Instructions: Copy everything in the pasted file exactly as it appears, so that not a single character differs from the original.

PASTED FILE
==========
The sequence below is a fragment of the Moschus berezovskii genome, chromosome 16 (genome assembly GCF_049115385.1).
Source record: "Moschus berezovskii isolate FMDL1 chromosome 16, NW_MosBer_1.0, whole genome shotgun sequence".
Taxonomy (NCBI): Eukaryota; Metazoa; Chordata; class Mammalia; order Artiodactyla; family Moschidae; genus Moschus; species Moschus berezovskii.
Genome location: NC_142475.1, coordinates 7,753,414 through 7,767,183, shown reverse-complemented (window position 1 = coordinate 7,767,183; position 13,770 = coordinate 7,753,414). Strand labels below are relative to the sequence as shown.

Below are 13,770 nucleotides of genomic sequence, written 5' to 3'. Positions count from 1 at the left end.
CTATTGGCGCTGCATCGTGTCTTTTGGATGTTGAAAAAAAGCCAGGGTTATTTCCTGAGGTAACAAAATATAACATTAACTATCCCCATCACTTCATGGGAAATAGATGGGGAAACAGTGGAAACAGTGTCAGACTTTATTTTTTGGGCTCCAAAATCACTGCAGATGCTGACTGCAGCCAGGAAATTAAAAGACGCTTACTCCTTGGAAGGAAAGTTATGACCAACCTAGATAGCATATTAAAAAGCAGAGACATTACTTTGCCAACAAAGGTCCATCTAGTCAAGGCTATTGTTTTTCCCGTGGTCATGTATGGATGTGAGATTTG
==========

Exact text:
The sequence below is a fragment of the Moschus berezovskii genome, chromosome 16 (genome assembly GCF_049115385.1).
Source record: "Moschus berezovskii isolate FMDL1 chromosome 16, NW_MosBer_1.0, whole genome shotgun sequence".
Taxonomy (NCBI): Eukaryota; Metazoa; Chordata; class Mammalia; order Artiodactyla; family Moschidae; genus Moschus; species Moschus berezovskii.
Genome location: NC_142475.1, coordinates 7,753,414 through 7,767,183, shown reverse-complemented (window position 1 = coordinate 7,767,183; position 13,770 = coordinate 7,753,414). Strand labels below are relative to the sequence as shown.

Below are 13,770 nucleotides of genomic sequence, written 5' to 3'. Positions count from 1 at the left end.
CTATTGGCGCTGCATCGTGTCTTTTGGATGTTGAAAAAAAGCCAGGGTTATTTCCTGAGGTAACAAAATATAACATTAACTATCCCCATCACTTCATGGGAAATAGATGGGGAAACAGTGGAAACAGTGTCAGACTTTATTTTTTGGGCTCCAAAATCACTGCAGATGCTGACTGCAGCCAGGAAATTAAAAGACGCTTACTCCTTGGAAGGAAAGTTATGACCAACCTAGATAGCATATTAAAAAGCAGAGACATTACTTTGCCAACAAAGGTCCATCTAGTCAAGGCTATTGTTTTTCCCGTGGTCATGTATGGATGTGAGATTTG